Should I make a fusion drive in my new mac mini server? and more ??

Discussion in 'Mac mini' started by pukrnukr, Dec 1, 2014.

  1. pukrnukr macrumors member

    Dec 16, 2010
    I just received my Late 2012 Mac Mini Server 2.3 i7. It is going to replace my late 2008 15" macbook pro. I have a 512GB SSD in the macbook pro currently and want to replace one of the HD in the mini with it. I already turned on the new mac mini and hooked up my new display, bluetooth keyboard, and magic mouse to it. I also already updated it to OS X 10.10.1 because that's what I'm already running on my macbook pro and I like it! My Macbook Pro currently has a crucial m4 512 GB SSD and a 1 TB drive with a owc data doubler kit. The HDs are set up separately and I organize the data on it myself.

    1. My first question is when I put the SSD into the mac mini should I let it become a fusion drive? Or set it up the same way as I have it in my macbook pro? I read that Disk utility will try and set up a new SSD as a fusion drive automatically in the mac minis. Not sure if thats true or not. I was reading some older posts on it. Are there any benefits to the fusion set up other than ease of use with only 1 "virtual" drive? Will OS X enable trim on the SSD in fusion mode? Since my SSD is somewhat full 400/512gb, and a couple years old will I benefit from organizing it myself and not writing everything to it like fusion does?

    2. My second big question I think is dependent upon my answer to question 1. If I don't do a fusion drive; I know I can't take the SSD out of my macbook, stick it into the mac mini, and expect it to work. So should I use migration assistant and move the data I want onto the new mac mini HD. Quick format the SSD (I know I'm not suppose to do a full format on a SSD). Then clone the HD in the mac mini onto the SSD. Then install the SSD. Or is there a better way of doing this? I've read a few different ways, but most of the articles are from 2012-2013. Not sure what has changed with Yosemite.

    Or would it be possible/easier to take my time machine back up and use that to restore to the new mac mini with just a fresh OS X installed on the SSD. I wasn't looking to do it this way because they're a lot of movies and extra stuff on my internal 1tb drive in my macbook I don't want on the new mac mini that are backed up to time machine. I guess I could just go through the HD and delete the stuff I don't want and then back up to time machine again. Not really sure how time machine works in this case because I haven't had to use it for a restore yet.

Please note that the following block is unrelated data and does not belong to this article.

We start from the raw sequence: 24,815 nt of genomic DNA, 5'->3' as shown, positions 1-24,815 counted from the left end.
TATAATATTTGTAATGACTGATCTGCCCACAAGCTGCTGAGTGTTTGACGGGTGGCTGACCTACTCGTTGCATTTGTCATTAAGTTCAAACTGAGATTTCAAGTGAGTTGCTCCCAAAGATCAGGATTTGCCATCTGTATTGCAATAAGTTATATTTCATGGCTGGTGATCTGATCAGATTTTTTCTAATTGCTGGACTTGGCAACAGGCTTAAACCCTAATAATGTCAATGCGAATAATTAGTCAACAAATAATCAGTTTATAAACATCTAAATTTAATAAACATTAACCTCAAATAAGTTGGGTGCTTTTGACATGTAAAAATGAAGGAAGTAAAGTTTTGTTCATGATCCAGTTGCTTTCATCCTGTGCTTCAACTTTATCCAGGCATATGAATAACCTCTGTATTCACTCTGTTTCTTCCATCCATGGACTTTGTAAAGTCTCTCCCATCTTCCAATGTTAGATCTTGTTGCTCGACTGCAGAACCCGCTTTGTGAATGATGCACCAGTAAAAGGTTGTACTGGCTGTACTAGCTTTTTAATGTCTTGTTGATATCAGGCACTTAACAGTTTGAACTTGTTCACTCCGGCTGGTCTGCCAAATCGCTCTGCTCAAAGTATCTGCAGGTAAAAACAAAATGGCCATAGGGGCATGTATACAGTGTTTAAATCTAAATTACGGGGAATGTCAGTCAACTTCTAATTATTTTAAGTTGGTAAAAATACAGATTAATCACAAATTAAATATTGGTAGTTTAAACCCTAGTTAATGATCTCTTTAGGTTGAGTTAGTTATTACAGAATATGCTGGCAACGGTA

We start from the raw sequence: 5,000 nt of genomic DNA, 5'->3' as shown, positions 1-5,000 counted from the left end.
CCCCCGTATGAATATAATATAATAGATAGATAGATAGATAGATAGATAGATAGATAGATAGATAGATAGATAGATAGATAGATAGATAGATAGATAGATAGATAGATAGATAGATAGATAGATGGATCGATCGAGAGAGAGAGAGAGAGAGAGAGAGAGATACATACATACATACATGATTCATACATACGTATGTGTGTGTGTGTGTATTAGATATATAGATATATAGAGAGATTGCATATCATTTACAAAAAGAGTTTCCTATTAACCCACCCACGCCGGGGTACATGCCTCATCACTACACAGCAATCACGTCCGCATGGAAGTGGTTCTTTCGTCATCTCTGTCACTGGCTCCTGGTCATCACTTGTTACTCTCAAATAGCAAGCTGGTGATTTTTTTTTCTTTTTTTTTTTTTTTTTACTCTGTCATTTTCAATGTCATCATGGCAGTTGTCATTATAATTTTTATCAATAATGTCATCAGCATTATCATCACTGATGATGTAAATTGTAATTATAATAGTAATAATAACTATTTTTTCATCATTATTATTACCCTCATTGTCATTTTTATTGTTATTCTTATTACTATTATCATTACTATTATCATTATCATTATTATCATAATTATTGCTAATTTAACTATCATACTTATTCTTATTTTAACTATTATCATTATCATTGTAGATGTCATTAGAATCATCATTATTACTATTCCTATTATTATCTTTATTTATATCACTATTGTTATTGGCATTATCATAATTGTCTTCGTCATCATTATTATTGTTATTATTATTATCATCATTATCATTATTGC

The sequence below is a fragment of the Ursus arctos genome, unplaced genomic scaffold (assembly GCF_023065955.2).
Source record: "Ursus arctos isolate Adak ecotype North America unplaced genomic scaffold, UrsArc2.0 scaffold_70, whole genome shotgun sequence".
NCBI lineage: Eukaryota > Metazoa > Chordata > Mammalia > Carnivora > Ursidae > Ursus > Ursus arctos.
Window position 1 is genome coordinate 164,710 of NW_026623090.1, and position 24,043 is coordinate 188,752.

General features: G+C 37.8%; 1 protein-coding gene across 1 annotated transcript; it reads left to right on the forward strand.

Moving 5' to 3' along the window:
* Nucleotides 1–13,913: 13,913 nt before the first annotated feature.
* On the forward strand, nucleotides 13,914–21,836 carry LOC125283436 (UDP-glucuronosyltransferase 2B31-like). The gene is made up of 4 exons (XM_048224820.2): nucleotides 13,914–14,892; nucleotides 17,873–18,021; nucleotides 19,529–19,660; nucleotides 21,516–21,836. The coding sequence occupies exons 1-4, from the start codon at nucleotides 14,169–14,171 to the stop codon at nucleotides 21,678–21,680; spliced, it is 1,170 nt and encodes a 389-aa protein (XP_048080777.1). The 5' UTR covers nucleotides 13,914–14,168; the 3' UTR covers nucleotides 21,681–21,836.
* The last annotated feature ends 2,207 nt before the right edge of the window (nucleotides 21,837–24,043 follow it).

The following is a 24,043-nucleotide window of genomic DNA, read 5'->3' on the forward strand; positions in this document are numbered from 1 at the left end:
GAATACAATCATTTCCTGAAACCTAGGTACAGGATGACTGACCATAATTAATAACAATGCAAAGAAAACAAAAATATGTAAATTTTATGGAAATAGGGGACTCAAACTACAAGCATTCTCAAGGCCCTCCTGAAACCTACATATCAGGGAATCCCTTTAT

I'm really only looking to keep my iTunes library (83GB) organized how it is now. Along with my wife's and my iPhone and iPad backups. As for my photo library, I plan on starting that fresh and re-import all my photos from iPhoto and LR3 into a fresh install of LR5 on the mac mini. And just use LR5 going forward. I have a few other apps like pixelmatr, 1password, f.lux, etc. It would be nice to keep all they're data and setting which I thought would be easiest by using migration assistant.
    To the people with the mac mini servers and the SSDs installed. Let me know how you did it and what direction you went with the fusion drive. Hope this isn't too confusing. Thanks in advance to any who gives me some advice!!


    Forgot to add. Does it matter which HD I replace with the SSD? I've read conflicting answers on this too.
  2. Agent47 macrumors member

    Jun 11, 2014
    1. I suggest not using a Fusion drive for a server, or anything that matters really. If one drive fails (mechanical or electrical) or cannot be accessed for any reason, you lose it all. I suggest placing the OS and apps on the SSD and then the data on the HDD, with proper backups. That way you have some degree of protection for your data. Lots of opinions out there, but I like keeping my options open. You're already accustomed to managing your data across drives.

    2. Why not? SATA SSD from the 2008 MBP running 10.10 should boot a 2012 Mac Mini just fine. On initial boot it should load the extensions for the different hardware but otherwise should not have any issues.

    As for which drive slot to install the SSD, I am not sure.
  3. ChrisA macrumors G4

    Jan 5, 2006
    Redondo Beach, California

    That works well for a system that is used interactively. Most most work it ever does is launch an app. But it this system is some kind of media server or then you likely want your data on the faster drive
  4. pukrnukr thread starter macrumors member

    Dec 16, 2010
    I didn't end up doing a fusion drive. I was wondering about this and it's good to know. I'm definitely glad I didn't go that route.

    I didn't know I could do this. It's good to know for future use though. I ended up doing a fresh install of OS X and apps on my ssd. The SSD needed it anyways, as it was about 80% full. I only really needed a quarter of the data actually on it to remain on the SSD. I plan on using the mac mini server for a year or two as my main computer. Then actually use it as a server when I get a newer machine. Hopefully a retina macbook pro when my budget can take it!

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